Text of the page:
Moeller said Kinew’s talent for listening and considering multiple perspectives helped him excel at the public broadcaster. He quickly gained recognition as a host and reporter for radio and television shows, both at a local and national level.
She expressed that on election night, she found his victory speech discussing second chances to be deeply emotional. The speech reminded her of the letter, which focused on the timing and deservingness of granting second chances to individuals.
“If you acquire one, it demonstrates the potential for achievement.”
In 2017, Kinew became the leader of the Manitoba NDP. This happened a year after he was elected as the MLA for Winnipeg’s Fort Rouge riding. During that election, his party was unable to win a fifth majority government in a row, and the Progressive Conservatives took control for the first time in more than twenty years.
In July 2021, Kinew, during his tenure as Opposition leader, made a significant move by confronting the newly appointed minister of Indigenous reconciliation and northern relations from the PC party in the legislative assembly. The confrontation arose from the minister’s defense of residential schools.
In the subsequent September, the NDP managed to postpone Bill 64, an education reform bill that sparked controversy, along with four other laws, causing the governing PCs to abandon them.
Since 2016, the party had been in Opposition and had not achieved many significant legislative victories under Kinew before he became premier.
‘A really effective leader’
Lloyd Axworthy, a previous member of the federal Liberal cabinet and the president of the University of Winnipeg, was introduced to Kinew by his father. Kinew’s father held positions as an elder and professor at the university.
Axworthy recommends that individuals who are unfamiliar with Kinew should observe and listen. He asserts that the leader of the NDP will introduce a new perspective to both the province and the nation.
After having the opportunity to work with him, I am confident in his ability to become a highly successful leader.
Axworthy stated that while serving as the university’s director of Indigenous inclusion, Kinew played a role in a team effort to raise funds for programs and scholarship funds, specifically aimed at supporting inner city students.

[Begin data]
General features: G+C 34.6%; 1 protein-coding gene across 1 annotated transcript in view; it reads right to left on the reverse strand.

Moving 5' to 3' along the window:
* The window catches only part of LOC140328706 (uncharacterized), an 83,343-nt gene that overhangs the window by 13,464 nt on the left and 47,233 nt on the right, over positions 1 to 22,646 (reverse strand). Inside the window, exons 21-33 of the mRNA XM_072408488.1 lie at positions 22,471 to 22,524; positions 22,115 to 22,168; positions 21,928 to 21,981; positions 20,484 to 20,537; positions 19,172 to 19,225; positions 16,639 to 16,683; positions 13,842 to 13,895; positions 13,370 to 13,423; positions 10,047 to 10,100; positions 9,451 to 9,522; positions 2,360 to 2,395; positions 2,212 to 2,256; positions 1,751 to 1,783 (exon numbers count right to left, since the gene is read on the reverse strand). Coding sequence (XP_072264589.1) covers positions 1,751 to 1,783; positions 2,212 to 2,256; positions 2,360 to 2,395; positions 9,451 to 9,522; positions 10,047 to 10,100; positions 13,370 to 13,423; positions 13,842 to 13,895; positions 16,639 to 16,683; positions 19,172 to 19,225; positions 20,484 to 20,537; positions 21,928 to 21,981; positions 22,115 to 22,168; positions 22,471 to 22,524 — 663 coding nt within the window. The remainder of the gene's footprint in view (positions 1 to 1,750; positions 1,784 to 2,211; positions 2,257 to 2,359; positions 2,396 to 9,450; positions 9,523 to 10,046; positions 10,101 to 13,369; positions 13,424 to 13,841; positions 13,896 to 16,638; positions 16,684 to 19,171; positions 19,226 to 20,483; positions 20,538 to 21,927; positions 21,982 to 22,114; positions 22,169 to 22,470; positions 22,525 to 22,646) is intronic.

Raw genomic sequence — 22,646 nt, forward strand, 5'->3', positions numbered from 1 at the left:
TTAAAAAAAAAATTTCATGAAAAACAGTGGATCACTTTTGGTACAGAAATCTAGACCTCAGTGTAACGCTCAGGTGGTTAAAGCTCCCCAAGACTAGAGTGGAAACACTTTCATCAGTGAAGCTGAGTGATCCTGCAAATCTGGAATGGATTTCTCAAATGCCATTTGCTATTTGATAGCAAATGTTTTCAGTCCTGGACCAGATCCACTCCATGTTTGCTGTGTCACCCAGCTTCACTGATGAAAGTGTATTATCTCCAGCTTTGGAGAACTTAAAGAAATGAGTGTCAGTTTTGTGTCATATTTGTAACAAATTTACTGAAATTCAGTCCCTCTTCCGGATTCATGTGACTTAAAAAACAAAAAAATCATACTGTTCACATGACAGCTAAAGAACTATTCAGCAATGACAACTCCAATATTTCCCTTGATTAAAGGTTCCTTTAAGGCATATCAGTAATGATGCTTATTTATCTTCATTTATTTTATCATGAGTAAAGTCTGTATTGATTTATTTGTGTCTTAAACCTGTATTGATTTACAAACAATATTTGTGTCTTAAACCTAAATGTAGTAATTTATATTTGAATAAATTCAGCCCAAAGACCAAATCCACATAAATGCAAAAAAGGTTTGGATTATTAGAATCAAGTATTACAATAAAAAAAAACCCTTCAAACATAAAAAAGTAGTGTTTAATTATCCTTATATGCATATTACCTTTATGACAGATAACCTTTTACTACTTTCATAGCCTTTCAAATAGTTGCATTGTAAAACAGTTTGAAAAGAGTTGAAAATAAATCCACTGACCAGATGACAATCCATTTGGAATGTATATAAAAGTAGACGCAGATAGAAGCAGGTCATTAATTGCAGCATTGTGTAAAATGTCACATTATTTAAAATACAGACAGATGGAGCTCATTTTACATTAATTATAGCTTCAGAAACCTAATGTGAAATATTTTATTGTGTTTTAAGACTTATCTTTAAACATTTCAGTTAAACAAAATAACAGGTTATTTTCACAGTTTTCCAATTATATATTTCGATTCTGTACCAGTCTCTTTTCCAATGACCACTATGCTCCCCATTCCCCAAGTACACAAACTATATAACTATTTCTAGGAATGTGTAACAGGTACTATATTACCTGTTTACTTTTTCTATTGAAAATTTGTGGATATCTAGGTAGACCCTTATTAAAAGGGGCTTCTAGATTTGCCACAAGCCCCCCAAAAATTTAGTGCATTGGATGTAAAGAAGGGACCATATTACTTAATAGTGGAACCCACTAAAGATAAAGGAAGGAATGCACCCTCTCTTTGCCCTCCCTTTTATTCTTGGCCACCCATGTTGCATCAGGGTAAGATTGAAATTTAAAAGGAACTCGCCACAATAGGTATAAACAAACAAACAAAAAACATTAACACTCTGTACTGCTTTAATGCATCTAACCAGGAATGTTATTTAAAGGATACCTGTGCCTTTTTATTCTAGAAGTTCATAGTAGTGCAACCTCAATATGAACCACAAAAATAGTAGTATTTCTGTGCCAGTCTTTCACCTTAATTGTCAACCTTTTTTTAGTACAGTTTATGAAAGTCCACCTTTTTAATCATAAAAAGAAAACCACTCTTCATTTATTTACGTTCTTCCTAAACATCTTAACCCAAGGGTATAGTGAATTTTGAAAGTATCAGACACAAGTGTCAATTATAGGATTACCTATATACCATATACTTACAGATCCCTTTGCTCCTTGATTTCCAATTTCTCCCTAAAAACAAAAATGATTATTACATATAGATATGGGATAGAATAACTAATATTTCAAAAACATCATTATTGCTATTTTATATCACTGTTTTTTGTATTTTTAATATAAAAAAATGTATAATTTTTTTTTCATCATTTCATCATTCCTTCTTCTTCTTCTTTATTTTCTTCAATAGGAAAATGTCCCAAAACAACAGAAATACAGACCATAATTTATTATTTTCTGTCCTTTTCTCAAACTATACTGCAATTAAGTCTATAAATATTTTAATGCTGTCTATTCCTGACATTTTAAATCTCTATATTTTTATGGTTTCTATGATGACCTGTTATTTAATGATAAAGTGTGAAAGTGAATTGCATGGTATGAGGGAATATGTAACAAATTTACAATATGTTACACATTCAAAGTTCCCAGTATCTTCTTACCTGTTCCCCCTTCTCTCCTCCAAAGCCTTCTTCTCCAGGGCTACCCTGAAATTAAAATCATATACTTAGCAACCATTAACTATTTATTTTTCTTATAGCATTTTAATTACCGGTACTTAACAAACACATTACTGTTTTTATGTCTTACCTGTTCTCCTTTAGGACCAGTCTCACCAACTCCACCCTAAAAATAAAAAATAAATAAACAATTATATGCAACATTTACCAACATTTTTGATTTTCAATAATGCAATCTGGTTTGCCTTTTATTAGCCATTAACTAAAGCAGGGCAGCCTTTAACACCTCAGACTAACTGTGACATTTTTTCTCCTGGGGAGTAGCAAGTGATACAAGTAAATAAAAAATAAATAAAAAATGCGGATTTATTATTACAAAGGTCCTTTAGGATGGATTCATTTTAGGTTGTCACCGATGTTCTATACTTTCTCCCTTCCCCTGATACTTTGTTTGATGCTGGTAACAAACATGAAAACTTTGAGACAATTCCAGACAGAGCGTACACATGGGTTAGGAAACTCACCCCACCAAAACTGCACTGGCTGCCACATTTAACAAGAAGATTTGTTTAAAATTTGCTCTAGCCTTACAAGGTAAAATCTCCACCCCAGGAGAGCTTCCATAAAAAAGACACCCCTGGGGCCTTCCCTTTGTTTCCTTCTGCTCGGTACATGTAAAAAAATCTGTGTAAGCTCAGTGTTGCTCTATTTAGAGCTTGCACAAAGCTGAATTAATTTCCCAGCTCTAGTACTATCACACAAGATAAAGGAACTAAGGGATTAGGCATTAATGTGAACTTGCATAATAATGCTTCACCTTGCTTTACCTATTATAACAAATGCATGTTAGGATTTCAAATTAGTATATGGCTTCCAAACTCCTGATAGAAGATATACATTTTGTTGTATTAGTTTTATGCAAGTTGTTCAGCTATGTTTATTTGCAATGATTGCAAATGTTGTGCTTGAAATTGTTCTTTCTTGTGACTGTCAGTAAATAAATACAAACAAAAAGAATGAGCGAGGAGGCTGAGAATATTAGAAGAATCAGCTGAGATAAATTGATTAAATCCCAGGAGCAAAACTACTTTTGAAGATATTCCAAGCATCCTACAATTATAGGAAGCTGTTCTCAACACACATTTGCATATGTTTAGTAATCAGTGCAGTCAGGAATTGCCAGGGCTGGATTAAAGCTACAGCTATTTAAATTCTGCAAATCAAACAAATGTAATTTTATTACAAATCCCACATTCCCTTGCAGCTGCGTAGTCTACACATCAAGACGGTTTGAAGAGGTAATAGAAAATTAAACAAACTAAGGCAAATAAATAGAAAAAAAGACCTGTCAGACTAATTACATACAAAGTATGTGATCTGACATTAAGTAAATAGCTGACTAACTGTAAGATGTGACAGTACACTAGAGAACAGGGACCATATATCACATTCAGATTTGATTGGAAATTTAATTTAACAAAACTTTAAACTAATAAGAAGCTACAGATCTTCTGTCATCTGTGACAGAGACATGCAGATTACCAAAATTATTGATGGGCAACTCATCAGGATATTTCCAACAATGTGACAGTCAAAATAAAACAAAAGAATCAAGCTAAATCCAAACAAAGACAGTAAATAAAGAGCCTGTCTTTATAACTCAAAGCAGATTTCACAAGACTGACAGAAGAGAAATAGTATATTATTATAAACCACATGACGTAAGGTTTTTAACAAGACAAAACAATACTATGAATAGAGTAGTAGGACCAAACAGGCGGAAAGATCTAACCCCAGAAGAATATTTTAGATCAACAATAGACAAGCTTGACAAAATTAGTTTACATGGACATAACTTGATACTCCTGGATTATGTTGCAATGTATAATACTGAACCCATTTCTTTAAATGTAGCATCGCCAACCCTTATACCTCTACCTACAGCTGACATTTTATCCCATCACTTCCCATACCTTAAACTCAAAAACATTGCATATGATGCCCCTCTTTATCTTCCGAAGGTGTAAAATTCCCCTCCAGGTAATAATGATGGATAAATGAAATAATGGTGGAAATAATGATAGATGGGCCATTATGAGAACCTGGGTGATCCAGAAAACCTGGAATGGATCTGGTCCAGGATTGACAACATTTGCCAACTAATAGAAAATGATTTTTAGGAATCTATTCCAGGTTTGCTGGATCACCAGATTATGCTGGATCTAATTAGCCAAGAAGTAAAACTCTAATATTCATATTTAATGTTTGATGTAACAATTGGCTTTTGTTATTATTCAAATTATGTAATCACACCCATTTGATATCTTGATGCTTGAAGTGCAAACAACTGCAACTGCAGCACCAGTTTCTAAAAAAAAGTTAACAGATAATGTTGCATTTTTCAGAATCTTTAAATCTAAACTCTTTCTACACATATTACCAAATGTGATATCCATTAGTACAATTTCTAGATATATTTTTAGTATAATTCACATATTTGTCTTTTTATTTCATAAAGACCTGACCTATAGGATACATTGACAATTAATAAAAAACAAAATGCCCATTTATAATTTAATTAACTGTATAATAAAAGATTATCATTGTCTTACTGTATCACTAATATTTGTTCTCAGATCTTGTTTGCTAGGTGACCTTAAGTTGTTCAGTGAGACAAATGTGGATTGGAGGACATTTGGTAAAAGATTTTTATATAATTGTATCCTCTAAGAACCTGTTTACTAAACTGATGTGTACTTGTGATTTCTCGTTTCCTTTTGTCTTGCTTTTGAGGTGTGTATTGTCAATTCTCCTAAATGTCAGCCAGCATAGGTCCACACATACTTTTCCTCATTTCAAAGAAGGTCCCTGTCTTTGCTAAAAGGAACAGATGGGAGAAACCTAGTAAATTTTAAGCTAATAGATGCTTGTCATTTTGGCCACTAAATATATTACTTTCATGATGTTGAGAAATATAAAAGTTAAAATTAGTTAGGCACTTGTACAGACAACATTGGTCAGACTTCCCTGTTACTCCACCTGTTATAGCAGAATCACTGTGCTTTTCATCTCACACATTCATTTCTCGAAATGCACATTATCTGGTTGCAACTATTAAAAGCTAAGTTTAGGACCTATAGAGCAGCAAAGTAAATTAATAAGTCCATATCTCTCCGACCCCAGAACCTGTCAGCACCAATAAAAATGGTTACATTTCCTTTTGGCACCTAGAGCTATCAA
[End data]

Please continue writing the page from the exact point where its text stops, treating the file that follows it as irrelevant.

“He played a significant role in enhancing the prospects for youth residing in the urban areas and played a pivotal role in reshaping the university’s identity, which I believe exemplified genuine leadership.”
In early September, the experienced Liberal expressed his endorsement for Kinew and praised his character in a letter, amidst the provincial election campaign. He disagreed with the Progressive Conservatives who focused on the NDP leader’s criminal history rather than acknowledging his positive contributions to the community.
The driving force behind his actions was his past experiences, as he believed they would shape his future abilities.
Axworthy stated that Kinew’s victory in the election served as proof of Manitobans’ refusal to support such a negative agenda.
Gabriel Ricardo Nemogá Soto says he thought of Kinew becoming a major leader long before Tuesday’s provincial election. The Indigenous governance professor at the University of Winnipeg was Kinew’s thesis supervisor when he was a student in the master’s program.
Nemogá stated that during his time at the University of Winnipeg, he had the opportunity to acknowledge an exceptionally important leader. Kinew’s thesis in 2019, titled “Aanakanootandaa Anishinaabemowin: Let’s Translate the Ojibwe Language,” explored the utilization of technology in translating the Anishinaabe language.
He is an individual who embraces challenges, successfully overcomes obstacles, and navigates through tough circumstances. I believe Kinew possesses unique abilities due to his First Nations background and his integration into mainstream society.
Nemogá, a descendent of the Muisca Indigenous people of Colombia, has two sons who are First Nations, and he said “having the chance for my kids to see that this is possible, I think it’s a very good lesson, like it replaced many words that I could tell them.”
Nemogá advises against being excessively optimistic about Kinew’s leadership as premier.
“We take pleasure in and commemorate this occurrence, but it is important to exercise patience and remain highly vigilant regarding forthcoming events, as a new option will require backing for its realization.”